People Break Down The Movies That Are Straight Up Propaganda
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One of the more fascinating films I've seen is Leni Riefenstahl's Triumph of the Will. Riefenstahl played a seminal role in producing Nazi propaganda and Triumph of the Will is her magnum opus, chronichling the 1934 Nazi Party Congress in Nuremberg and featuring speeches from such figures as Adolf Hitler and Rudolf Hess.

The film makes for disconcerting viewing these days given the... you know... Nazis, but there is no doubt that it is technically innovative, having a profound impact on film and documentary production thereafer. Riefenstahl, who was detained after World War II and lived to be 101, claimed to have been politically naive and later said her biggest regret in life was meeting Hitler.

Her life–and Triumph of the Will's production–have been the subject of numerous documentaries over the years though efforts to make a biographical film about her life, including one that would have starred Jodie Foster, have stalled due to concerns about the potential project's commercial appeal.

Of course, Triumph of the Will is not the only film out there that was made for purely propagandic purposes or that hosts specific underlying messages.

We heard more about those after Redditor fjeek asked the online community:

"Which movies do you think are straight up propaganda?"

What the Bleep Do We Know!? (2004)

"Oh man, there was a "documentary" a while back called "What the Bleep Do We Know!?" that advertised itself as a science documentary exploring the weirdness of quantum physics. It sounded cool and I actually went and saw it in the theater."

"Turns out it was a flat-out scam promoting the ideas of a new age cult called the Ramtha School of Enlightenment. A handful of physicists were duped into appearing and heavily edited to appear as though they agreed with the cult's message. I've never felt so cheated leaving a theater."


The director of that film went on to be a central figure in the NXIVM cult. Messed up, right?

Rocky IV (1985)

"Rocky 4. Love the movie whole heartedly but Rocky winning the Cold War was a bit blatant."


One of the most unsubtle films to come out of the era. Cold War propaganda was everywhere!

Rambo III (1988)

"Rambo III hanging out with Osama bin Laden and other anti-Soviet child Freedom Fighters in Afghanistan."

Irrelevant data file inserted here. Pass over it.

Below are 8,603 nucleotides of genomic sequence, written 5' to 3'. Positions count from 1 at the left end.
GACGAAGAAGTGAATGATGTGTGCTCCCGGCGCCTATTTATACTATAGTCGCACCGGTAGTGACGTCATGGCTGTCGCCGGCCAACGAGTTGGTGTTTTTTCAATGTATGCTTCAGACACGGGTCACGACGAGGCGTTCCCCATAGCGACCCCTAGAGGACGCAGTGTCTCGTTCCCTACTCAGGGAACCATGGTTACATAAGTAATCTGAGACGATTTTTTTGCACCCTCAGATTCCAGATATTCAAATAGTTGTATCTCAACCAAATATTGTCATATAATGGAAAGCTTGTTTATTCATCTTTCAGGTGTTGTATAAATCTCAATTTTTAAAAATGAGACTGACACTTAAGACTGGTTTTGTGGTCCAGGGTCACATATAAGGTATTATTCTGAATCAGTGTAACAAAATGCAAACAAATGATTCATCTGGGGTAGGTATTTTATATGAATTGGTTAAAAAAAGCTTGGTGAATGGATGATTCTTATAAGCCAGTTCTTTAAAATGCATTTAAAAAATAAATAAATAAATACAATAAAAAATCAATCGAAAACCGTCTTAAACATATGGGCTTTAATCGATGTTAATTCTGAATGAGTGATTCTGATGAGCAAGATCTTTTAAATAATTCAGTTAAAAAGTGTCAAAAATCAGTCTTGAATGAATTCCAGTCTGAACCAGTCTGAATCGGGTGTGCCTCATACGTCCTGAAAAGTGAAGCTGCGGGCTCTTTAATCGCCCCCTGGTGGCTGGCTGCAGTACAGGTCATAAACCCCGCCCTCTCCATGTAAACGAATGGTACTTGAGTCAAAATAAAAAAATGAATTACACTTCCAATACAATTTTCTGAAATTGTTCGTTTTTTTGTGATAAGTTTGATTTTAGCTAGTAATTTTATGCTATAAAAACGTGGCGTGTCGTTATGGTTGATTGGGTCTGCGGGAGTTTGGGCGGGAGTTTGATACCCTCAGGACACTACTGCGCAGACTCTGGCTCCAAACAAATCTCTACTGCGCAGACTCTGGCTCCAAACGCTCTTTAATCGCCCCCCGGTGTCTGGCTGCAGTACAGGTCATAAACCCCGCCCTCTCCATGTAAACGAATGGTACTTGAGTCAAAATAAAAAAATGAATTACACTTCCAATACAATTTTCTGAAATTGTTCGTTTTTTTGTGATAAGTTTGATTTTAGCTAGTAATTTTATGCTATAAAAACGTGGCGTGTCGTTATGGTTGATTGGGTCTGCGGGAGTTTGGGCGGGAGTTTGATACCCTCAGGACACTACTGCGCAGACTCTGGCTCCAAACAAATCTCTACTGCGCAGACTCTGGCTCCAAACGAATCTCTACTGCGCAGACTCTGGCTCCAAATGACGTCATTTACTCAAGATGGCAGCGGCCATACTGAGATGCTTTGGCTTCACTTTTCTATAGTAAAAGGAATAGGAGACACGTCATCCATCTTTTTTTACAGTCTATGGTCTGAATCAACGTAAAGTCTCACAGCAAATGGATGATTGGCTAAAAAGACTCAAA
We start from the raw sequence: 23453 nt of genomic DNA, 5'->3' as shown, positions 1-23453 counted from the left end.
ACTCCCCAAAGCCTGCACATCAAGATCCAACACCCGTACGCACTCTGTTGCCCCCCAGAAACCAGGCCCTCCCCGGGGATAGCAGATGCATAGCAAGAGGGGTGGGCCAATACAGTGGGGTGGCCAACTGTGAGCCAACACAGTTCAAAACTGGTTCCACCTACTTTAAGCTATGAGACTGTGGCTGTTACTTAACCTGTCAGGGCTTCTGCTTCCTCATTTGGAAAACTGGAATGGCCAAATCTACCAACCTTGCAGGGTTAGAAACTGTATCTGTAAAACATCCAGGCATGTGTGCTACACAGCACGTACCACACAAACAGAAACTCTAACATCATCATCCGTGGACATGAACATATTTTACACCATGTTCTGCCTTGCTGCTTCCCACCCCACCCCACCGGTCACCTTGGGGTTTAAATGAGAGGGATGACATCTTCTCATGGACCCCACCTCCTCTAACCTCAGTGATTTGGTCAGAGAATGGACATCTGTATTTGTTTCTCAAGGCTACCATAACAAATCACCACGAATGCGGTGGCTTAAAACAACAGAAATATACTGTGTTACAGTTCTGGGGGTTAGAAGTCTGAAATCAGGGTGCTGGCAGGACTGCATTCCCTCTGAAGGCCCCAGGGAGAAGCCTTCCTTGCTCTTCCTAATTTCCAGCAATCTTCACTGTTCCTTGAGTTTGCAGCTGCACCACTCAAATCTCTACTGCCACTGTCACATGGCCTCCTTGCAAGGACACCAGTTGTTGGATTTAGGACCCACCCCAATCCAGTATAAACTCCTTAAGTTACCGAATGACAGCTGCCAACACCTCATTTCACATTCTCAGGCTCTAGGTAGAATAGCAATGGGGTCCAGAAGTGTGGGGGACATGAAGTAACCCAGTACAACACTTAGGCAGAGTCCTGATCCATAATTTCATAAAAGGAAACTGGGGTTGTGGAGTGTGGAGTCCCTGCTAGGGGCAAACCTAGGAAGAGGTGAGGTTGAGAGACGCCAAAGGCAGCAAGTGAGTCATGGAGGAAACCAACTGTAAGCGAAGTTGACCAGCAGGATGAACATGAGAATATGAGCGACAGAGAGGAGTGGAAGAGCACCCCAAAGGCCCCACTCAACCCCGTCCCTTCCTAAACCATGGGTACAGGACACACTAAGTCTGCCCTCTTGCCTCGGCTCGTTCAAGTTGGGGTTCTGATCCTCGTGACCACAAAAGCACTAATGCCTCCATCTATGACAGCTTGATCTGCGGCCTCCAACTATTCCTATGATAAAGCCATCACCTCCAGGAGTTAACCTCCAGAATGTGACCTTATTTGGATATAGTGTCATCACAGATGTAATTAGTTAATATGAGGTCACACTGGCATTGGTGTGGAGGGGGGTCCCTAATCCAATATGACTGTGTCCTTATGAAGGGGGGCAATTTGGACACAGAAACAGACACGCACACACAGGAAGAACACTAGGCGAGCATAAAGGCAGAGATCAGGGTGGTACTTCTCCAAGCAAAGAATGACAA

Funny how the Rambo movies went from “messed up Vietnam vet goes psycho because war is hell” to “let’s shoot the Commies."

Battlefield Earth (2000)

"Battlefield Earth. It was based off the book written by the nut job who made up Scientology."


It is also one of the most unintentionally hilarious films ever made. They took themselves sooo seriously.

The Green Berets (1968)

"The Green Berets with John Wayne is a straight up U.S. propaganda film for the Vietnam War. When I saw it, the build up/rationale for Iraq was going strong and you just had to edit "Iraq/Afghanistan" where they said Vietnam to hear the same things the politicians and news at the time were saying."


This is spot on. It would be almost comical if... you know, people hadn't gone to Vietnam and died.

God's Not Dead (2014)

"Even as a Christian I'd say the movie 'God's Not Dead.' It's such an over-exaggeration of Christian life and it demonizes everyone who isn't a Christian, especially atheists and people of different beliefs. It's a bad film and should be offensive to everyone including Christians."


The fact that there's been a successful film series including films with increasingly comical names really sells it.

Transformers (2007)

"The Michael Bay Transformer Movies. Think about it, weird evil robot aliens attack earth and the American military helps fight them off and save the day."


American Sniper (2014)

"American sniper turned an absolute psychopath who bragged about killing people in New Orleans during Katrina into an American hero."


Top Gun (1986)

"Top Gun was a recruitment movie for the Navy and the Air Force."


Don't forget gay volleyballing! So important.

Behind Enemy Lines (2001)

"Behind Enemy Lines (2001). Owen Wilson, of all people, plays a smart@ss military man, who gets stuck in an Eastern European war zone, while his superiors scramble to find him, and bring him home."

"I don’t think it was meant to be propaganda, but it DID come out just after 9/11 happened, so it was touted as the “Rah rah America!” super patriotic film that so many were thirsting to see at the time."


Some horrible stuff went down in Bosnia in the 1990s. The Bosnian Serbs were responsible for a large part of that horror. However the other two sides were not without their own acts of horror. Anyone who tells you they really understand what went down is full of it.

The movie basically sets the premise that the Bosnian Serbs were the sole evil bad guys, even going as far as having some guys wearing Soviet style communist uniforms which you would have never seen in Yugoslavia just to make it easier for the viewer to understand who was bad and who was good.

Think about the media you consume. Our brains are just really susceptible to propaganda and conspiracy theories, and they don't have to be elaborate.

Have some thoughts of your own? Feel free to tell us more in the comments below!

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